The Basics of Fundamental Analysis
Widely known for it being Warren Buffett’s choice of strategy, Fundamental Analysis (FA) is a form of investment analysis used every day by investors all over the world. FA can be used on all forms of securities however is most popular amongst stock traders. This article will investigate the principals of this type of analysis before commenting on the drawbacks of such a strategy.
The process of FA is to evaluate a security’s intrinsic value by examining related economic and financial factors. The intrinsic value (also known as a ‘real’ or ‘fair market’ value) refers to the perceived value of a security based on future cash flows or, put more simply, the price a rational investor is willing to pay for an investment.
The aim of this type of analysis is to then compare the current market price to the calculated intrinsic value to see whether the security is undervalued or overvalued. A security would be considered undervalued if the intrinsic value is higher than the current market price. Meanwhile to be considered overvalued, the intrinsic value would have to be lower than the current market price.
FA works in a macro to micro perspective, meaning that overall economic conditions as well as the conditions of the individual market and/or firm must be considered in its valuation. Consequently, there are many factors that could alter the intrinsic value of a security.
Quantitative or Qualitative
The methods used within FA can be categorised into two groups. Firstly, there is Quantitative FA. This looks at the hard numbers and financial metrics of a firm, making companies’ financial statements extremely useful to the investor. With this information, investors look to gage companies’ economic prospects and do so using a range of key-performance indices.
Qualitative FA focusses on the less tangible, harder to quantify side of a business and is more subjective. The list of what this encompasses is practically endless, but some examples would include management quality, brand notoriety or current fashions and trends. Tesla is an example of a company that, during a Qualitative FA assessment, may have their intrinsic value increased. The global notoriety of their CEO, Elon Musk, as well as the growing popularity of electric vehicles cannot be ignored when evaluating the car manufacturer due to the impact these characteristics have on the markets, which potentially is not apparent in their financial data.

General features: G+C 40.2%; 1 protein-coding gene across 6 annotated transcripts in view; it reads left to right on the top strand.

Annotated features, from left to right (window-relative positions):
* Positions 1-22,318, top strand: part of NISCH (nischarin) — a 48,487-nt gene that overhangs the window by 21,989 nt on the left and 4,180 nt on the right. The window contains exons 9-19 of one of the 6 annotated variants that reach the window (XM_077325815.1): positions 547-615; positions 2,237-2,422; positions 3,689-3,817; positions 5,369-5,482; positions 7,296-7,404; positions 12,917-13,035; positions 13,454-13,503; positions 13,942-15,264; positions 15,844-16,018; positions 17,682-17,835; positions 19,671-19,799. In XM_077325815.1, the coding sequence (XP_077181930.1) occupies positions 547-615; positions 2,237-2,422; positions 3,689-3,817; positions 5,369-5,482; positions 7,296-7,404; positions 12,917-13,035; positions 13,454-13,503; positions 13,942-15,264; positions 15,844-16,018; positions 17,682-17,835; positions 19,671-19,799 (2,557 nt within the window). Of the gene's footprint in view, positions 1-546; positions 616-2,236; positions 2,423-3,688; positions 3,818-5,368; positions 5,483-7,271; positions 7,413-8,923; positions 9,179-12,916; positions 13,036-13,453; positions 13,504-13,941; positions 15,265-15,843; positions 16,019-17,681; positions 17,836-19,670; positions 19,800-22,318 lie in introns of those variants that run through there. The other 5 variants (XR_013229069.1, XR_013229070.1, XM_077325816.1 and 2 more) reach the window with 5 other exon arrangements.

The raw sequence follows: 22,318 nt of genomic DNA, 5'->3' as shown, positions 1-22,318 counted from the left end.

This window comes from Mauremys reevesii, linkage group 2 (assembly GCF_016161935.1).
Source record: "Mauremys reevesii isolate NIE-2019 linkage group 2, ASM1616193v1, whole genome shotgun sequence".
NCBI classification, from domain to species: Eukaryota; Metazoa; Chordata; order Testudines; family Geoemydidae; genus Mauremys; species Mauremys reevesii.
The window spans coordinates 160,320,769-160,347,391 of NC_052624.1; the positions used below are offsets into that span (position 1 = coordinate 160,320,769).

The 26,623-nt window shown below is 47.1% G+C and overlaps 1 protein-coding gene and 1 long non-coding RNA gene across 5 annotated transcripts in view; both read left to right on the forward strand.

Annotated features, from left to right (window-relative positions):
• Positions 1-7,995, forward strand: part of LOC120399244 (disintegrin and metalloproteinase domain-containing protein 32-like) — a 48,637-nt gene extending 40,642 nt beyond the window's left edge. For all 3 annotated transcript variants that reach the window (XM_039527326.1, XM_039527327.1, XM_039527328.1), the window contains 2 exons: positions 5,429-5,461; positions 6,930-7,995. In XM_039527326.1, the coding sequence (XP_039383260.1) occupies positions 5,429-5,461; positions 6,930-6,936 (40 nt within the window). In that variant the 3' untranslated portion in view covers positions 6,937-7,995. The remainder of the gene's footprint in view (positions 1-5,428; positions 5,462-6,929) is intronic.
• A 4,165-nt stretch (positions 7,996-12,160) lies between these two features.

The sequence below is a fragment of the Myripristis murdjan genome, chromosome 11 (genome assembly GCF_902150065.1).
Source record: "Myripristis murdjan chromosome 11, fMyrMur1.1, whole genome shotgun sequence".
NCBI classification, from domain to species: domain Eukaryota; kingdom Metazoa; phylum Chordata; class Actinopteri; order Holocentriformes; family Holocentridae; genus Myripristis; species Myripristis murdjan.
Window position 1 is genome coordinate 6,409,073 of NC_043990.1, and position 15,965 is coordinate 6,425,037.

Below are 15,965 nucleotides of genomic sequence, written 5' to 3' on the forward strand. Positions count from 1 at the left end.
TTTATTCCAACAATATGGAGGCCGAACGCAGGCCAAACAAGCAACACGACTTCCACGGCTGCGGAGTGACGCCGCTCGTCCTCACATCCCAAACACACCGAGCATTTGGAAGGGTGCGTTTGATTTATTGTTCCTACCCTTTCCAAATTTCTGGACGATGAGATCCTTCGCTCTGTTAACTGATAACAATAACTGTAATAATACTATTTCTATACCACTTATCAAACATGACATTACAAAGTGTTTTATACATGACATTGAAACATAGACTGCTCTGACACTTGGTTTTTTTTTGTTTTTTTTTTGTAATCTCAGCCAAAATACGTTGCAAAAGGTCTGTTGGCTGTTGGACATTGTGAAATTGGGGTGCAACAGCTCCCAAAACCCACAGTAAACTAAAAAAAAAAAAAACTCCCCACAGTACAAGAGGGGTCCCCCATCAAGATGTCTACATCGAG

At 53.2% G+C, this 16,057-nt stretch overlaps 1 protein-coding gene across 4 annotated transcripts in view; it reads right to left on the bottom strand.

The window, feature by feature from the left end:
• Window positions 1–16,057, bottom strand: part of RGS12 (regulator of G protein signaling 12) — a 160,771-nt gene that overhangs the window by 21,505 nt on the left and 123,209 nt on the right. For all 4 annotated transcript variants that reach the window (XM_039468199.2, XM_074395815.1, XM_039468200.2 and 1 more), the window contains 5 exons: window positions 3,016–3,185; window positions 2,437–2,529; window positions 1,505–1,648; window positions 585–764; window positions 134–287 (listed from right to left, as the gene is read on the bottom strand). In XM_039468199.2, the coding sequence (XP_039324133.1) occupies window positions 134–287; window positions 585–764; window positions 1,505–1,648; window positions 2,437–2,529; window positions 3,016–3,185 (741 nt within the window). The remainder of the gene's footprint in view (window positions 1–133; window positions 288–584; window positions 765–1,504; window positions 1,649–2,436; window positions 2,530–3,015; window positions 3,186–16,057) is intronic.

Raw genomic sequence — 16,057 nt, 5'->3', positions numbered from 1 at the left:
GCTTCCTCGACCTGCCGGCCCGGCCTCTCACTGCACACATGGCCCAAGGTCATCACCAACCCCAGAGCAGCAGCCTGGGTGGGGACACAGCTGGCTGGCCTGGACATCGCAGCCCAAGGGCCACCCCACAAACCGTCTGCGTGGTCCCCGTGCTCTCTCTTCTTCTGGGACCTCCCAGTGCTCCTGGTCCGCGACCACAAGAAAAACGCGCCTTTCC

The combination of both Quantitative and Qualitative analysis is required for a more realistic calculation for the security’s intrinsic value.
Key Financial Metrics
FA is subjective and different investors can have different opinions on the same security. With that said, there are some staple financial metrics and indices acting as some of the most important quantitative indicators.
Earnings per share (EPS) is an extremely useful financial metric calculated as a company’s profit divided by the number of outstanding shares. EPS indicates how much money a company generates per share and so is an important metric for investors looking at the profitability of a company. The higher the EPS, the more attractive the investment should be as it indicates higher profit levels.
The Price-to-Earnings (P/E) ratio is a metric used to determine the market value of a stock compared to its earnings. Essentially, it is used to show what the market is willing to pay today for the stock based on past and future earnings. A high P/E ratio can be perceived as either overvalued, or an indication that the market expects high growth rates in the future. Conversely, a low P/E ratio is a suggestion of an undervalued stock, or a stock that the market does not have high hopes for. The P/E ratio is of specific interest to investors as it standardizes stocks of different prices and earnings levels, making it a great metric for comparison.